The electronic cigarette is one of the most commonly used tobacco products among middle and high school students. Although viewed as safer compared to combusted tobacco products, like cigars and cigarettes, medical experts have warned that e-cigarettes can be dangerous to the youth. For example, since the human brain keeps developing until the age of 25, vaping can harm the part of the brain responsible for learning, attention, and memory. Many youths who also vape likewise smoke regular cigarettes.
Vaping Prevention Program Among High School Students
A new study conducted by the University of Texas Health Science Center revealed that a middle school vaping prevention program reduces the likelihood of e-cigarette use among high school students. Steven H. Kelder and the team wrote that 12 middle schools in Texas were included in their study. These schools participated in the pilot program called CATCH My Breath between 2016 and 2017. The program focuses on social cognitive theory comprising four interactive in-class modules, and is administered through social messaging (school posters), student-peer leaders, physical education teachers, and classroom teaching. The study appeared in the medical platform of Medical Xpress.
Designing the Program Based on Social Cognitive Theory
Social cognitive theory suggests that the youths' behavior is shaped by intrapersonal factors and environmental factors. Intrapersonal factors include outcome expectations while environmental factors include social reinforcement, health messaging, and peer role models. The program wanted youths to foster refusal skills and social competence so they can prevent smoking, especially in schools.
Among the 12 schools that participated, six served as control schools. The team designed the CATCH My Breath program in a way that would be easy for teachers to implement in a classroom setting. All the materials of the vaping prevention program were age-appropriate for middle and high school students and were also available online.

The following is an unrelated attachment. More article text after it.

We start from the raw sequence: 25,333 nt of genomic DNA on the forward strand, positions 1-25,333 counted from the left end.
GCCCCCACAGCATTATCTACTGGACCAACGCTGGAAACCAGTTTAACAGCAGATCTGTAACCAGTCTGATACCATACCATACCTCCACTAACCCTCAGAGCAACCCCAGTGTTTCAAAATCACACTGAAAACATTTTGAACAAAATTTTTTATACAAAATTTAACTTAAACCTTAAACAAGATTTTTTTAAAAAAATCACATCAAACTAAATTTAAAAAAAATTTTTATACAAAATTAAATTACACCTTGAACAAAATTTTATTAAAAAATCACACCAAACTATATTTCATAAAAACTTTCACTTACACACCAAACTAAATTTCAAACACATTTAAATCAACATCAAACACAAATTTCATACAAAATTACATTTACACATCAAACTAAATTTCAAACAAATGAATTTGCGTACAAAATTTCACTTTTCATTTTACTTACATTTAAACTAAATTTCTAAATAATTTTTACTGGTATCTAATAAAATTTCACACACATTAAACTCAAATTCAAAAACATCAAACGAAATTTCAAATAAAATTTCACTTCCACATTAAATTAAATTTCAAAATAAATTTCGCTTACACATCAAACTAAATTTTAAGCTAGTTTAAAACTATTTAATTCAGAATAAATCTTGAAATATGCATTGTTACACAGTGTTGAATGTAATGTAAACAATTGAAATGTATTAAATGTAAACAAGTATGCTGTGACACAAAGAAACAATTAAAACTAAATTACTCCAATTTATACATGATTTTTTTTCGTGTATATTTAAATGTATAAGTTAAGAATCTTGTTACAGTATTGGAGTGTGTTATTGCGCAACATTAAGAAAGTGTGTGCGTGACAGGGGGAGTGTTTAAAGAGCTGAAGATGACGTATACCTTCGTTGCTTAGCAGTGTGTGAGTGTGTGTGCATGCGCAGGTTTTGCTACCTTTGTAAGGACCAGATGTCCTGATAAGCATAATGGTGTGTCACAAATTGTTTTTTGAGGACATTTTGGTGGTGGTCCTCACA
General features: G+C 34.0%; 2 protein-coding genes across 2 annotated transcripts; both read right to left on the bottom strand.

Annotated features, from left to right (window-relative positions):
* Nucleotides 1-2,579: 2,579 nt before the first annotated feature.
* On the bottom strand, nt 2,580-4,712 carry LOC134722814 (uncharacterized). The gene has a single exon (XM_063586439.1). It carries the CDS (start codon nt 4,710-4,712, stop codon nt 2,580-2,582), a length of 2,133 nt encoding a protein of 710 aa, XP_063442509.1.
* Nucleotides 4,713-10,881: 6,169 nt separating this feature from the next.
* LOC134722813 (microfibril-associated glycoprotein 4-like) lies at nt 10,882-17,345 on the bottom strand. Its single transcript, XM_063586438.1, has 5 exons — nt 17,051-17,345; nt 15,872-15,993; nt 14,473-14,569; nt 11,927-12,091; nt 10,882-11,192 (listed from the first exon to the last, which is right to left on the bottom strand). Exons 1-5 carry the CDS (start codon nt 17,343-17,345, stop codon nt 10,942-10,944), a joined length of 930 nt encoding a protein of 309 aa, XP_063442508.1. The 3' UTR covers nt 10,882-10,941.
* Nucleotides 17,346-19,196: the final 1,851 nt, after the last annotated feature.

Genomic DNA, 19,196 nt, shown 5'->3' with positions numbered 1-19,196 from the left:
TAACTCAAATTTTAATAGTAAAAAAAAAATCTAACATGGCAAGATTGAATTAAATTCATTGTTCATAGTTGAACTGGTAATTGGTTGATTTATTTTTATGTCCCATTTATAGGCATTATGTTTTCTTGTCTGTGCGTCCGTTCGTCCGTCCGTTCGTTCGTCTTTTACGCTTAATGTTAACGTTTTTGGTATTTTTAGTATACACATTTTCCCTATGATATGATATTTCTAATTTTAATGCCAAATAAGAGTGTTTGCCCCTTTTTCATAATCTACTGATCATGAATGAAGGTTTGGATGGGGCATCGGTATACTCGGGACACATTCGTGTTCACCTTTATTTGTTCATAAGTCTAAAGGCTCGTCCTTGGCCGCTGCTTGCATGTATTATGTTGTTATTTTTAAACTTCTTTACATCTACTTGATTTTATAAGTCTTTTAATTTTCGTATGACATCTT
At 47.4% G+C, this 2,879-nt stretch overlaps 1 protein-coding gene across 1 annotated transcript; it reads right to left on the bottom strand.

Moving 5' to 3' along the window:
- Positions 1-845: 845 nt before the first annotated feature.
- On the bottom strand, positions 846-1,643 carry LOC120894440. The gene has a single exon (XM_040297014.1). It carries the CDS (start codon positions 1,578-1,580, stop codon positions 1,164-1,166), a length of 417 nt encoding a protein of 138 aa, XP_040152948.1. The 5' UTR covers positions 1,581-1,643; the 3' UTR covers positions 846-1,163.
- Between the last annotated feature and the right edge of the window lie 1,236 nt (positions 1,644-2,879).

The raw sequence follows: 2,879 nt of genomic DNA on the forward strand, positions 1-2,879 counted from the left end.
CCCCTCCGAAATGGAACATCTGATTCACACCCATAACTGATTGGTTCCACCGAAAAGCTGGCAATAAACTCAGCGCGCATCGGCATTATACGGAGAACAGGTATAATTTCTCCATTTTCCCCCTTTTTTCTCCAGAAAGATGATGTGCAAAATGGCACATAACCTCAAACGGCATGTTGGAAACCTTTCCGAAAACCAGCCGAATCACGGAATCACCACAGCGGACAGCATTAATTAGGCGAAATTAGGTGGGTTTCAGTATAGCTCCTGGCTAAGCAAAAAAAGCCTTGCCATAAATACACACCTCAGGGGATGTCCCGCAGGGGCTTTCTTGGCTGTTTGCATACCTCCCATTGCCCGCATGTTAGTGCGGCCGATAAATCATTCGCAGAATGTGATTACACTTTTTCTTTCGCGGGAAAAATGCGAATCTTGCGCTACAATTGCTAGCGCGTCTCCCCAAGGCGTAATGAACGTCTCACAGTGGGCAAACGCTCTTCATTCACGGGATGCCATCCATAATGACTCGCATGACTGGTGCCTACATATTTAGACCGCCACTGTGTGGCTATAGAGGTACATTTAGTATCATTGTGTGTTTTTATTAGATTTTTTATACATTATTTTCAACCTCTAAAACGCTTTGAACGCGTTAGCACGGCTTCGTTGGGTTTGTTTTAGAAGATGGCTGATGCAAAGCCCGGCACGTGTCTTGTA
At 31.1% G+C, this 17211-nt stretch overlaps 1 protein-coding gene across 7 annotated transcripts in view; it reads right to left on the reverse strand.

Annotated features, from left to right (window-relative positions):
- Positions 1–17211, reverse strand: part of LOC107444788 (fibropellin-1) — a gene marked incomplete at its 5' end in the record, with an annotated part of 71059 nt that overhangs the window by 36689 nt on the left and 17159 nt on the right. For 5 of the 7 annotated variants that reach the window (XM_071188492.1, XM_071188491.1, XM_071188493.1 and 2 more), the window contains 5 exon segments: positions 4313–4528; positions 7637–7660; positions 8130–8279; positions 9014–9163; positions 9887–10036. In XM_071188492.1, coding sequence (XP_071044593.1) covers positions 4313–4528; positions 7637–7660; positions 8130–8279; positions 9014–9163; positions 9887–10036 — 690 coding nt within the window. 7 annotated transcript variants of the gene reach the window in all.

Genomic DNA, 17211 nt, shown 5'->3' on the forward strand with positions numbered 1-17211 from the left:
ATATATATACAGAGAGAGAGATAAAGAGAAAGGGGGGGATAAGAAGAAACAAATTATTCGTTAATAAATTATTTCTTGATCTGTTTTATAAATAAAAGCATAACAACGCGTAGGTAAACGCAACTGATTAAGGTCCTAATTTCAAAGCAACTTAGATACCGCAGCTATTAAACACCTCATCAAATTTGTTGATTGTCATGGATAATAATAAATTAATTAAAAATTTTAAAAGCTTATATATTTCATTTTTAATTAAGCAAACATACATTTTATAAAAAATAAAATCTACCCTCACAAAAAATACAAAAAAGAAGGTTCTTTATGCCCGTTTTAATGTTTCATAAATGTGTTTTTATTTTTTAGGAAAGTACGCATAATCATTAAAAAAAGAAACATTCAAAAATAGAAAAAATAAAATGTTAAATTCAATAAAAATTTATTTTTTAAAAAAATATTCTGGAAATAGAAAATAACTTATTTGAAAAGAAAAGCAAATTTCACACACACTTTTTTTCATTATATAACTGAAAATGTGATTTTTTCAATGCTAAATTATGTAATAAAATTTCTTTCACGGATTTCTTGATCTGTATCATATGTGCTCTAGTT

Kelder, who developed the vaping prevention program as part of this study at UT’s Michael & Susan Dell Center for Healthy Living, said that the program also contained practice- and theory-informed strategies that parents can use to better understand the e-cigarette epidemic. There is also a guide on how they can talk to their kids about it.
CATCH My Breath Components
There are six activities or components taught to students through four classroom lessons. Every lesson lasts for about 25 minutes. In the first activity, they are taught in a group discussion on the contents of electronic cigarettes. They are also taught about the short-term health consequences of vaping, such as nicotine dependence, and the age-of-sale restrictions and school policies regarding vaping.
The second component of the CATCH My Breath program is that students compare their expectations of their friends who use an e-cigarette with matching data on the prevalence of vaping. The purpose of this activity is to let them know that e-cigarette use is not normal behavior for middle school students.
Third, classroom teachers consider the motivations or reasons for vaping, then introduce positive alternatives. Fourth, the youth learn how motivations or reasons are established through environmental and social influences. This enables them to analyze advertisements about e-cigarettes and identify environmental and social influences on vaping in the community and school.